USP also made some standards to further ensure that human drug compounding is high quality. These guidelines set the quality standards for the ingredients used in these medications. They also state the standard of how the compound should be made, tested, and verified. Most states require these pharmacies to comply with these USP standards.
Compounding pharmacies are also regulated by their state Board of Pharmacy. This also makes sure that the pharmacy reaches all the expectations. The board will take action if they do not follow the proper standards.
Some pharmacies can also be inspected by the FDA if needed. All these regulations ensure that customized medication for patients is completely safe for consumption.
Are compounded drugs approved by FDA?
No. The FDA does not confirm the safety or effectiveness of compounded medications. Healthcare professionals and patients rely on the state boards, not FDA approval.
Was the fungal meningitis outbreak in 2012 a result of compounded drugs?
Yes, it was the most serious adverse event that was associated with mislabeled, contaminated, and poor-quality compounded medications. This caused the fungal meningitis outbreak, which affected many and caused deaths.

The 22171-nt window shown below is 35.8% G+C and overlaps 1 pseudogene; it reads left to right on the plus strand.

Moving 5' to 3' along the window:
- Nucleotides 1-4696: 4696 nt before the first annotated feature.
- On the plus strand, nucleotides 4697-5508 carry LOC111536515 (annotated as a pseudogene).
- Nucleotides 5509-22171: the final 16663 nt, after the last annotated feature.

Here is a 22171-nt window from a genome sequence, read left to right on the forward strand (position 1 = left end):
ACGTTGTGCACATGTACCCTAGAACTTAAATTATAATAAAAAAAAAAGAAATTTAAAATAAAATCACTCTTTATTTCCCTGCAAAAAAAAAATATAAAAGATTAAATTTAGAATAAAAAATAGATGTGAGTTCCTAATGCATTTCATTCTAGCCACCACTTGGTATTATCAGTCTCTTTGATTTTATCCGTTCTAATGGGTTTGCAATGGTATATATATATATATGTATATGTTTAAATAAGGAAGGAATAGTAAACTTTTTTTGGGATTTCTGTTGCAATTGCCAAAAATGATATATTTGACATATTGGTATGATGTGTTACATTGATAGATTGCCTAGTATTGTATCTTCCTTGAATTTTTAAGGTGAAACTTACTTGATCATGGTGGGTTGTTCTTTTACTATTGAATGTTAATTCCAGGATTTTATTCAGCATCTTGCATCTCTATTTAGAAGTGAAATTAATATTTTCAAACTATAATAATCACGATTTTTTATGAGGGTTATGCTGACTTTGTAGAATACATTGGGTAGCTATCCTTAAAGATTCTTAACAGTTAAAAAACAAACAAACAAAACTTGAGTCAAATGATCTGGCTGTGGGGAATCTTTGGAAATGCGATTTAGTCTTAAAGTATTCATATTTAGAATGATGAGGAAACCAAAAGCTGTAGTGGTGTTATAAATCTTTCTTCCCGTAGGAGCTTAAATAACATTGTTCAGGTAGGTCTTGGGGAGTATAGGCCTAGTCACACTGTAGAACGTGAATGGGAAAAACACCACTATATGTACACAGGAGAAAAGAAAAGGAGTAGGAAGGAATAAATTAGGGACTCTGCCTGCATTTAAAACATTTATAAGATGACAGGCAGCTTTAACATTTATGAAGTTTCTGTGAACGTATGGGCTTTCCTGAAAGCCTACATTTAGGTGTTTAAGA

Compounders did not report the side effects to the FDA, which is why a plan of action was delayed. However, it does not mean that all compounding pharmacies are irresponsible like this.
You should always opt for the most reliable pharmacy that includes you in the planning process of your medication.
What does compounding mean in pharmacy?
Compounding is the process of making a drug or medication from two or more ingredients. For example, a pharmacist may compound a cream for athlete’s foot by combining an antifungal with a soothing moisturizer.
Compounded medications can be in pill form, ointment, cream, or liquid. They can be for oral use, topical use, or injection. The most common type of compounded medication is a topical cream or ointment. This is because compounded medications can be customized to meet the specific needs of each patient. For example, if a patient has an allergy to one of the ingredients in a prescribed medication, the pharmacist can customize a new medication without that ingredient.
Compounding pharmacies are a specific type of pharmacy that caters to all patients’ medical needs. While they are not FDA-approved, they are regulated and monitored to ensure they follow proper quality and manufacturing practices.